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I have a $2 \times n$ matrix of positive integers, where the elements are denoted by $a_{ij}$ for all $i$ in the set $\{1,2\}$ and for all $j$ in the set $\{1,\ldots,n\}$.

I would like to select a subset $S$ of the columns that maximizes the ratio $$\left(\sum_{j\in S}a_{1j}\right) / \left(\sum_{j\in S}a_{2j}\right)\,.$$

Can this be done efficiently? Is this a known problem?

For example, if

$$A=\begin{pmatrix} 1 & 2 \\ 2 & 3\end{pmatrix},$$

then the best thing to do is to choose the second column. Because, (i) if I choose column $1$ I will get $1$ as the sum of the first row and $2$ as the sum of the second row, (ii) if I choose column $2$ I will get $2$ as the sum of the first row and $3$ as the sum of the second row and (iii) if I choose column $1$ and column $2$ I will get $3$ as the sum of the first row and $5$ as the sum of the second row.

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There's a linear-time algorithm for this problem. Find the index $j$ that maximizes the ratio $r_j = a_{1j} / a_{2j}$. This $r_j$ is the maximum possible value of the ratio of sums.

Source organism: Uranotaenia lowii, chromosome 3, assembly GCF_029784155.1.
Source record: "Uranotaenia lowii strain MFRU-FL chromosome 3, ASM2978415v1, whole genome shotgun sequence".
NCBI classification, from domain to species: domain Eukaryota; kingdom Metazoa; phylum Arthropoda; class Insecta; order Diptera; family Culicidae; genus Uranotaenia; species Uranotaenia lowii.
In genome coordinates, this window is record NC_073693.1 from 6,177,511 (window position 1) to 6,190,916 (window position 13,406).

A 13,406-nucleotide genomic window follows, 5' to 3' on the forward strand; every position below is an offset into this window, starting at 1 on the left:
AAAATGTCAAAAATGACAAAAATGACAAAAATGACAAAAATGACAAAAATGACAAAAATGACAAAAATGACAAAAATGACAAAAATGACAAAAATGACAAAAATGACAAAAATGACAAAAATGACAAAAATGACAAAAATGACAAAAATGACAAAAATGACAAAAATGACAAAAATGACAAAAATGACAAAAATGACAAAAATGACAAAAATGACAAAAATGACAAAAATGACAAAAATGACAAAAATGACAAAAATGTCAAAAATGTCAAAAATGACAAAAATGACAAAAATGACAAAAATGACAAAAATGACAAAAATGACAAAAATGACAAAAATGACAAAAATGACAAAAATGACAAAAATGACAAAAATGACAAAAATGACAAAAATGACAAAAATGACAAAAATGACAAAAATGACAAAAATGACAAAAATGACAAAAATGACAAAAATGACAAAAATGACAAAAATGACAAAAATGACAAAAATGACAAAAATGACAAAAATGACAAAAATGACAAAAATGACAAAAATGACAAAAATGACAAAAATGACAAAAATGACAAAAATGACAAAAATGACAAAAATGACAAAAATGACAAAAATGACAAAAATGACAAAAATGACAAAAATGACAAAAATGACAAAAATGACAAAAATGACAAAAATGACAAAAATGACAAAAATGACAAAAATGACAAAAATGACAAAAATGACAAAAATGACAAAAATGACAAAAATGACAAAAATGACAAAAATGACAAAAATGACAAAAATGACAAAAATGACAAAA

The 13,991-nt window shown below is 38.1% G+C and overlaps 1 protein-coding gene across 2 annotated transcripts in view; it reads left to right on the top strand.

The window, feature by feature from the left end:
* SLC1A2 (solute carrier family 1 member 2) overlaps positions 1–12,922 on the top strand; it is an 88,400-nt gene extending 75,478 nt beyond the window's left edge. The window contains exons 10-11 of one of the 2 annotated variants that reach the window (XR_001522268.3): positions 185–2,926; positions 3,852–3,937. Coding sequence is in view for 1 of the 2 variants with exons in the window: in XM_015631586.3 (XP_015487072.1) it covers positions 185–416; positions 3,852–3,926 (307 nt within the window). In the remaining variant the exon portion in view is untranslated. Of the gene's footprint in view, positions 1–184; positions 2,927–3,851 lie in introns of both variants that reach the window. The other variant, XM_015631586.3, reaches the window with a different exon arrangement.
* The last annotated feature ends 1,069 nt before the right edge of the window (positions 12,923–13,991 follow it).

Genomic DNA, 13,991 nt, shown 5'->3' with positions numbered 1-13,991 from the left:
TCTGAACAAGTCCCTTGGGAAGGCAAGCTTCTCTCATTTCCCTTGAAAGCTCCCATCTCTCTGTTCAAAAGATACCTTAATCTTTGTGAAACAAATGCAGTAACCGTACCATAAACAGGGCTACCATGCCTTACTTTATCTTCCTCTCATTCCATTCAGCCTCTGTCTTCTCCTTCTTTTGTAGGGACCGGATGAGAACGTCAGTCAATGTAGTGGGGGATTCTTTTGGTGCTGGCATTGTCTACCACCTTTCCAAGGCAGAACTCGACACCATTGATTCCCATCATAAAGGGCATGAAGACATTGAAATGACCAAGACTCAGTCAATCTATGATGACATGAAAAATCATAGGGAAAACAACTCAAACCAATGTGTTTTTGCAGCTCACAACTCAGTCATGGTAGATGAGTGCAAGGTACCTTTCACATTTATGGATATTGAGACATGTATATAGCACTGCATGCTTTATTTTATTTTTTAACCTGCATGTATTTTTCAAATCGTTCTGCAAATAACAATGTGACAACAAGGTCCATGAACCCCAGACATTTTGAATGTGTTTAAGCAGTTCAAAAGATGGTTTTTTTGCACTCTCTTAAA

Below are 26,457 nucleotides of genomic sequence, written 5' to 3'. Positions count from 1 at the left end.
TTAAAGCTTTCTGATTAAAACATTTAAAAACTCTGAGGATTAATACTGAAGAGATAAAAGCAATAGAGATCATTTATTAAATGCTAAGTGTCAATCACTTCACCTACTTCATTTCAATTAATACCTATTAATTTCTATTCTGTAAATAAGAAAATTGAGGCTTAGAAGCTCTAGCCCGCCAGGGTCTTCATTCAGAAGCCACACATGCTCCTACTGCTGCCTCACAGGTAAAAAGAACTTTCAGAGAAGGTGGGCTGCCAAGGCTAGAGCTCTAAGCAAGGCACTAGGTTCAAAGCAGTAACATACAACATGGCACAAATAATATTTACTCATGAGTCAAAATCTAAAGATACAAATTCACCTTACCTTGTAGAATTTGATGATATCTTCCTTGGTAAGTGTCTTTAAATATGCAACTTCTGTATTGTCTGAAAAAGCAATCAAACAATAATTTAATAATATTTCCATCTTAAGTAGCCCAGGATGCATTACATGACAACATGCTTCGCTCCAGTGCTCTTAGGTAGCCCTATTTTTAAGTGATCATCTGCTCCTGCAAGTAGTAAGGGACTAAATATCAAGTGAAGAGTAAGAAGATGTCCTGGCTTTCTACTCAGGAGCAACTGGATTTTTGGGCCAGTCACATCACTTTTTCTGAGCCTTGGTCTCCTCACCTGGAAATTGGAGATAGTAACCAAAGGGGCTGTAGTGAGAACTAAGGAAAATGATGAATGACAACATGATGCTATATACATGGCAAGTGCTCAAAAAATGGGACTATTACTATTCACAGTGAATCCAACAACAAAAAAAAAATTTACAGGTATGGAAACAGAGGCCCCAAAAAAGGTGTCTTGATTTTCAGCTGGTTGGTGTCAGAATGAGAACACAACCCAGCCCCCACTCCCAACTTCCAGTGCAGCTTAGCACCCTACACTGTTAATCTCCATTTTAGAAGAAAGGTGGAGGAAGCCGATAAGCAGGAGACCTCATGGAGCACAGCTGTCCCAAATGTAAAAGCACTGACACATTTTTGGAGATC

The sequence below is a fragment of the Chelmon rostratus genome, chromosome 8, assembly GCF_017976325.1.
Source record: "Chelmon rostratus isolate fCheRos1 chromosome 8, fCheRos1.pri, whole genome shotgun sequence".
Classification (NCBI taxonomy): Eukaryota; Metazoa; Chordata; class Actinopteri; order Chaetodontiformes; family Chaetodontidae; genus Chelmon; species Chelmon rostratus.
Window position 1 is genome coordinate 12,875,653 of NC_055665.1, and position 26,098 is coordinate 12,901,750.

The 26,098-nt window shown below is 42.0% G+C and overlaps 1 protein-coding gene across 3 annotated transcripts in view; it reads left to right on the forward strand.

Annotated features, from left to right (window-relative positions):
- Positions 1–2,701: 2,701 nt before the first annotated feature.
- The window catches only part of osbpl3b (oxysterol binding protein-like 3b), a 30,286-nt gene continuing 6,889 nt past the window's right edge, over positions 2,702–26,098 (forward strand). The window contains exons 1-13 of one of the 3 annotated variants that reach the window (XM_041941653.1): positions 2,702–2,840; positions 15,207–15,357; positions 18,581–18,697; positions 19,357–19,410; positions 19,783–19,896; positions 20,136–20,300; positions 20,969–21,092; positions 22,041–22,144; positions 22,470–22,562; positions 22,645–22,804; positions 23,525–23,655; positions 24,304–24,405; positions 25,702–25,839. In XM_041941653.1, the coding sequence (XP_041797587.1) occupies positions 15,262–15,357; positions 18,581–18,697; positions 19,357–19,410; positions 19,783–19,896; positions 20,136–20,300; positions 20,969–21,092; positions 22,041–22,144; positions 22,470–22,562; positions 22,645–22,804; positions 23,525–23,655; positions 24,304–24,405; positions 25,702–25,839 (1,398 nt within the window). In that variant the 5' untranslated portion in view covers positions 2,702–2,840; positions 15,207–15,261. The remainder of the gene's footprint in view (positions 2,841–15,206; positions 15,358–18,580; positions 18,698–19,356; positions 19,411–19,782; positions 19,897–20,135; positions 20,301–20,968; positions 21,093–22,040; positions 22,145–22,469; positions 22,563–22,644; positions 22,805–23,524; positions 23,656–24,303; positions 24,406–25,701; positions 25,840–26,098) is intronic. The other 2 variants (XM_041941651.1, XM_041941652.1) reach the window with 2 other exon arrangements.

Proof: The ratio of sums can be made $\ge c$ if and only if there exists a set $S$ such that $\sum_{j \in S} a_{1j} - c a_{2j} \ge 0$. That's possible iff there exists $j$ such that $a_{1j} - c a_{2j} \ge 0$, i.e., such that $a_{1j}/a_{2j} \ge c$.

As a tip for how you could discover this on your own: play with some examples. If you try many examples and work out by hand the optimal solution, you might happen to notice the pattern (that the best ratio for the sums matches the largest ratio of columns), and that would give you a hypothesis that you could then try to prove.

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    $\begingroup$ Maybe to add this. $\frac{a}{b} \geq \frac{a+c}{b+d} \iff ab + ad \geq ab + bc \iff ad \geq bc \iff \frac{a}{b} \geq \frac{c}{d}$ where all equivalences use that we only have positive numbers. $\endgroup$ – G. Bach Jan 16 '16 at 11:46
  • $\begingroup$ @D.W. Thank you very much for your help. I tried to modify the problem a little bit. Instead of maximizing the ratio of the sums $\frac{\sum_i a_{1i}}{\sum_i a_{2i}}$, let's maximize the ratio of the modified sums $\frac{1+\sum_i a_{1i}}{\sum_i a_{2i}}$. I tried the same steps as your proof, I ended up with iff $\sum_i ca_{1i} -a_{2i}\geq -c$. But I think I cannot go further as you did, right? $\endgroup$ – drzbir Jan 16 '16 at 17:11

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